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A Frontier Town Grows Up

Small Web version of WWII interpretive panel installed at Campbell Tract trailhead(The following text appears on one of four interpretive panels on the Campbell Tract trail system to acquaint visitors with the area's history.)

World War II transformed Anchorage. Before war was declared, Anchorage was a small railroad town in the remote Alaska Territory known for isolation and cold winters. Just 3,500 people lived in Anchorage. The only way to the United States or "Lower 48" was by passenger boat, freighter, or a rare airplane. The Alaska Railroad ran only between Fairbanks and Seward, while all the roads ended near town at the edge of the forest. To make a long-distance telephone call to Seattle was impossible, because Juneau was the "end of the line."

The Alaska Gold Rush had diminished, leaving some operating gold mines mainly near Nome and Fairbanks. In 1935, President Franklin D. Roosevelt’s New Deal offered 203 families from Minnesota, Wisconsin and Michigan the chance to start fresh in the Matanuska Valley, the biggest thing to happen in the area since the railroad was completed. The large vegetables enjoyed at the Alaska State Fair are a legacy from those hardy pioneers.

The military Alaska-Canadian (Al-Can) Highway Project in 1942, and simultaneously the build-up for the Aleutian Campaign in 1942-43, changed all that. Booming with military personnel and construction workers, Anchorage's population jumped dramatically. The Al-Can Highway and other roads linked Anchorage to “the Outside,” with phone lines strung along the road right-of-way. Soon it became possible to drive, or call, all the way across the country.

Because of the impacts of World War II, Anchorage's role in Alaska and the world had changed from a quiet backwater to a hub of progress in the Alaska Territory. Anchorage’s Elmendorf Field and Fort Richardson continued to grow. With the establishment of the United States Air Force in 1947, Elmendorf became an “Air Force Base” and continues to figure prominently in our national defense strategy.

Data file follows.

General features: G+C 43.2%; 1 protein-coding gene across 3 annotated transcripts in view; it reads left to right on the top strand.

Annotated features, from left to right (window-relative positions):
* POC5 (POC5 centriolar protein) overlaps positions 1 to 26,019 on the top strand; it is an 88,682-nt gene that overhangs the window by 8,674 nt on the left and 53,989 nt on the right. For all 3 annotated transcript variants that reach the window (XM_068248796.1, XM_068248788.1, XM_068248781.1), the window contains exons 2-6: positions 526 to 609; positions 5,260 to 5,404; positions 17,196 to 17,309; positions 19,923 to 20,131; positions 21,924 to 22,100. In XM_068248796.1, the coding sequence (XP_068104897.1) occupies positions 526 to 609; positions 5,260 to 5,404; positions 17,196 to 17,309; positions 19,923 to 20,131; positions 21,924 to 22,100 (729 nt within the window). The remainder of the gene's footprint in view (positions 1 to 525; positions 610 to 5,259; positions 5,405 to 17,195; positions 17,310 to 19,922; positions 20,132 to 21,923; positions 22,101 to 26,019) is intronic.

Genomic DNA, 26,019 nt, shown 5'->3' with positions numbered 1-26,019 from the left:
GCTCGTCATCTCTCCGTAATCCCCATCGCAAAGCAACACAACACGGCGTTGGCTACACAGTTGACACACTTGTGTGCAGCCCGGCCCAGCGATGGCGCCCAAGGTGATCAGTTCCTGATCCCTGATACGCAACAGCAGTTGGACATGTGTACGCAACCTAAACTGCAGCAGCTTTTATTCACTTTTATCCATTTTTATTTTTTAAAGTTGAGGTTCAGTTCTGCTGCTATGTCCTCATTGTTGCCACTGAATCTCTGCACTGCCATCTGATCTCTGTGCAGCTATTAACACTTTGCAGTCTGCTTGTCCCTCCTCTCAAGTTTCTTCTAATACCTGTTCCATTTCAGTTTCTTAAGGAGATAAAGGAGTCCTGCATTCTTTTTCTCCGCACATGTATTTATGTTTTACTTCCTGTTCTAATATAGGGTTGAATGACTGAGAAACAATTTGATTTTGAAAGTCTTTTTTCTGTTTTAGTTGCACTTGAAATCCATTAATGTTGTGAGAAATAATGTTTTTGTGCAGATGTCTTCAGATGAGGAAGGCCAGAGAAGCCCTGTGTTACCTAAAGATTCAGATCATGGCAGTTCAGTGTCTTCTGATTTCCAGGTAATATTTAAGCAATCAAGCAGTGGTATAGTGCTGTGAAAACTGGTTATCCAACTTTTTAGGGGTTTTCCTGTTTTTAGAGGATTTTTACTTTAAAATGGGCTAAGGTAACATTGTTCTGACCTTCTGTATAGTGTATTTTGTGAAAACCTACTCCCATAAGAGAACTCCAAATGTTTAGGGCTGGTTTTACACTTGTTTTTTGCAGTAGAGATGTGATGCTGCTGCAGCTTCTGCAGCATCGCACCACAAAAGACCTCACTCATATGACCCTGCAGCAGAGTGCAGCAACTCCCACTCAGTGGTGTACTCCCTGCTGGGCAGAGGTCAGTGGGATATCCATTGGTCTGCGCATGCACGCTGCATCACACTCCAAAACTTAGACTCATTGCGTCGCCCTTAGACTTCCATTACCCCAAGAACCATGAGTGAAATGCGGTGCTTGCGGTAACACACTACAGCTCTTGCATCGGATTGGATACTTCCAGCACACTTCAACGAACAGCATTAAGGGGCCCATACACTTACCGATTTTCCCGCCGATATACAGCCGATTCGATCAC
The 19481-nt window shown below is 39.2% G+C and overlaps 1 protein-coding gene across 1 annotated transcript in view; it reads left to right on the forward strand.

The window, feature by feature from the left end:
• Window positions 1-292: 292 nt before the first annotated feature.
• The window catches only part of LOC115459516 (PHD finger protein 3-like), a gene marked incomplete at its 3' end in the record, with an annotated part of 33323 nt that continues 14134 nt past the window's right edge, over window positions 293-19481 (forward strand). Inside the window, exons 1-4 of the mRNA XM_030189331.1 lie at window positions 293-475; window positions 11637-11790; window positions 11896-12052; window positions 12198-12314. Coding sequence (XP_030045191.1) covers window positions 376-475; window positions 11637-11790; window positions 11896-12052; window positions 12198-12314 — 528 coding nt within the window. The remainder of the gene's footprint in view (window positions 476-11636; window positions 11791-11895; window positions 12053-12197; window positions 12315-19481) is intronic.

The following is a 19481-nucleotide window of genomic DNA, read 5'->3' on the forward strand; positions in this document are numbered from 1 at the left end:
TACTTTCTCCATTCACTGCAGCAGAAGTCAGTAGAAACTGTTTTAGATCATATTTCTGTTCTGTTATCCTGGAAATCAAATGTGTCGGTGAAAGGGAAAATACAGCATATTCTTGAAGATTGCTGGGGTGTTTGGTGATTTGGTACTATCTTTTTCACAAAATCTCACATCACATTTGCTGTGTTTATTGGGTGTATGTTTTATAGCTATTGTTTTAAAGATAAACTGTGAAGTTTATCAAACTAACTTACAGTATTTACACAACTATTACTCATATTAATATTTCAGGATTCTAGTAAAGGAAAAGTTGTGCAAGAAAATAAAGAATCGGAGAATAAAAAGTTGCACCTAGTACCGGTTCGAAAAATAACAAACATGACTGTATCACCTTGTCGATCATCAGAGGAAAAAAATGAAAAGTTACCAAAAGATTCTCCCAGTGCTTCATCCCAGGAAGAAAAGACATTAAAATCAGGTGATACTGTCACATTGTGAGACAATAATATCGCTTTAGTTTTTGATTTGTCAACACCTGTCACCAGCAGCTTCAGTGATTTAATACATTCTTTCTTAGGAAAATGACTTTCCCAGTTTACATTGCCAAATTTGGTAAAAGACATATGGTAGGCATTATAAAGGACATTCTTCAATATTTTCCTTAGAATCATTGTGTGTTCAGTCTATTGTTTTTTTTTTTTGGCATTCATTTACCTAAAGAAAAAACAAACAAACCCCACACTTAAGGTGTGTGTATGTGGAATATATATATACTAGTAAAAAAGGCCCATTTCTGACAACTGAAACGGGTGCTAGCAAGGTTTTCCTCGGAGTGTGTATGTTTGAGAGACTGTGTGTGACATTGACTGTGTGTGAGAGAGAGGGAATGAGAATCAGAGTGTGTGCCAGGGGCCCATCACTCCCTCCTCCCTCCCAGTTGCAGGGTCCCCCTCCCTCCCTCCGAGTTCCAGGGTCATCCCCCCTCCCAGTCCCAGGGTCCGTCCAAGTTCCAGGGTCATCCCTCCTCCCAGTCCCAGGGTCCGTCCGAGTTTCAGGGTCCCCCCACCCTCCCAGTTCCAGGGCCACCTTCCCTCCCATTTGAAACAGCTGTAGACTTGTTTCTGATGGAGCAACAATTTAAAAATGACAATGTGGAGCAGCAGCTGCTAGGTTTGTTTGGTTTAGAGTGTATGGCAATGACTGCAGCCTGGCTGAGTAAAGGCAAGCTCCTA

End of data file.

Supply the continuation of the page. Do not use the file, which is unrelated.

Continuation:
• Photo captions and credits:

    • W.W. II - era Anchorage, 4th Avenue (Anchorage Museum of History and Art)
    • Northbound ships brought people, mail, food and other supplies to Anchorage. Southbound ships carried returning passengers, salmon, furs, and gold. (Anchorage Museum of History and Art)
    • Soldiers, sailors and airmen who served a "hitch" in Alaska found that their ideals of scenery, hunting, and fishing had been expanded. Some took advantage of the Homestead Act (no longer available) to settle here immediately. Others, haunted by Alaska, returned North with their families and made Alaska home.
    • Anchorage architecture is represented through time from the "Tent City" born in 1915 at the mouth of Ship Creek to the ZJ Loussac Library, built in 1986.
    • The Risch family in their Sand Lake home (Anchorage Museum of History and Art)
    • Nunaka Valley home (Anchorage Museum of History and Art
    • Pre W.W. II view of Anchorage and Merrill Field (Anchorage Museum of History and Art)

Download 11x17" version of panel in JPEG format (1.91 MB) 

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